VRS became a commercial reality in 2002, with the mass adoption of broadband Internet and the establishment by the Federal Communications Commission (FCC) of a fund administered by the National Exchange Carrier Association (NECA). NECA collects revenue from a specific tax on U.S. telecommunications companies and redistributes it to corporations that provide and operate VRS services based on the amount of call minutes used. In many cases, the telecommunications companies pass the tax on to consumers, disclosed on telephone bills as a “surcharge for funds for deaf & hard of hearing services.” (Hence the $0.50 on your bill.) VRS companies in the United States who are eligible to receive these funds include Sorenson VRS, Purple Communications, and ZVRS.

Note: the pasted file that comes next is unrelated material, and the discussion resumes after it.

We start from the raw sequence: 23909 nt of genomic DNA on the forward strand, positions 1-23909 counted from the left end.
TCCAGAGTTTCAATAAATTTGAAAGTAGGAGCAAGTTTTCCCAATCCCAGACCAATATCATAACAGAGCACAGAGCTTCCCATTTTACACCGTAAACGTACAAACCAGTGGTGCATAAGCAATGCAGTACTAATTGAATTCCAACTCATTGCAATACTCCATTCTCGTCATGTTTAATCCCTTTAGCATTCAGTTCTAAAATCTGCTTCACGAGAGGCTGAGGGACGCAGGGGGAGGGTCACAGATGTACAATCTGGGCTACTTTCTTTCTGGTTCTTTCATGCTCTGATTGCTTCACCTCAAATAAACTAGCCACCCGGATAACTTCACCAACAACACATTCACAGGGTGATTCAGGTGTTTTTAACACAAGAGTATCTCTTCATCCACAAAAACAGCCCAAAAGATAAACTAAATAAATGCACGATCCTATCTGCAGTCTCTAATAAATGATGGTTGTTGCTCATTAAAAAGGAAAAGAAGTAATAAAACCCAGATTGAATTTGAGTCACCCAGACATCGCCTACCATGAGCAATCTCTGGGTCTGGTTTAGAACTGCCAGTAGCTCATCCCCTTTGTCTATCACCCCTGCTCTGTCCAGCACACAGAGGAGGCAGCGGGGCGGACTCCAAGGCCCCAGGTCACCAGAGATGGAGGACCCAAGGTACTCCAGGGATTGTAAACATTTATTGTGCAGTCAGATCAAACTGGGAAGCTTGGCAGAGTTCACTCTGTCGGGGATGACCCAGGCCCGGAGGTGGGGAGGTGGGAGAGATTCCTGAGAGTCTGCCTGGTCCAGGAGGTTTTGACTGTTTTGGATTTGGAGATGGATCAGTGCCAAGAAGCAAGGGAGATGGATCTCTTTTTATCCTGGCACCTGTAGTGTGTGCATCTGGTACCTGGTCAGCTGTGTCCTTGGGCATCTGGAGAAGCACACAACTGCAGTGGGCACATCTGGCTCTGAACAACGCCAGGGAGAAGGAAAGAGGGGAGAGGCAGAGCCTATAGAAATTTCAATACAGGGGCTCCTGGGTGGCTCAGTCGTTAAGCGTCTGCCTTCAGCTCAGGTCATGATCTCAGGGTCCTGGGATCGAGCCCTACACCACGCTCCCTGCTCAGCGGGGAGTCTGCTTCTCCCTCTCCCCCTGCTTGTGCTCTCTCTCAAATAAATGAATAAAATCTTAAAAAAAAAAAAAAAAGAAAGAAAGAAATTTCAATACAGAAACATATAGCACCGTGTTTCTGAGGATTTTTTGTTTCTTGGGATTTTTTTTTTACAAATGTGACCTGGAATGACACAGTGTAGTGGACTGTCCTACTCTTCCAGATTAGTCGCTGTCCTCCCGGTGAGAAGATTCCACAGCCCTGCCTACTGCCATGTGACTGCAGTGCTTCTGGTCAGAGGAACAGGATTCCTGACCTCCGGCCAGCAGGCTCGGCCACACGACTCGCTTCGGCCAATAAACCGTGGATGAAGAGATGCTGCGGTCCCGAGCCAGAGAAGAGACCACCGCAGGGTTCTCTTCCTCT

VRS has its roots in text-relay services (TRS), which were first employed on TTY’s in the mid-1980’s and migrated to the Internet in the late 1990’s with the adoption of Internet Protocol Relay (IP Relay). TRS and IP Relay services utilized typists who transcribed the hearing caller’s words on the screen letter-for-letter for the deaf caller to read via TTY (phone line) or computer (via Internet). Like VRS companies, TRS companies were funded by revenue from NECA.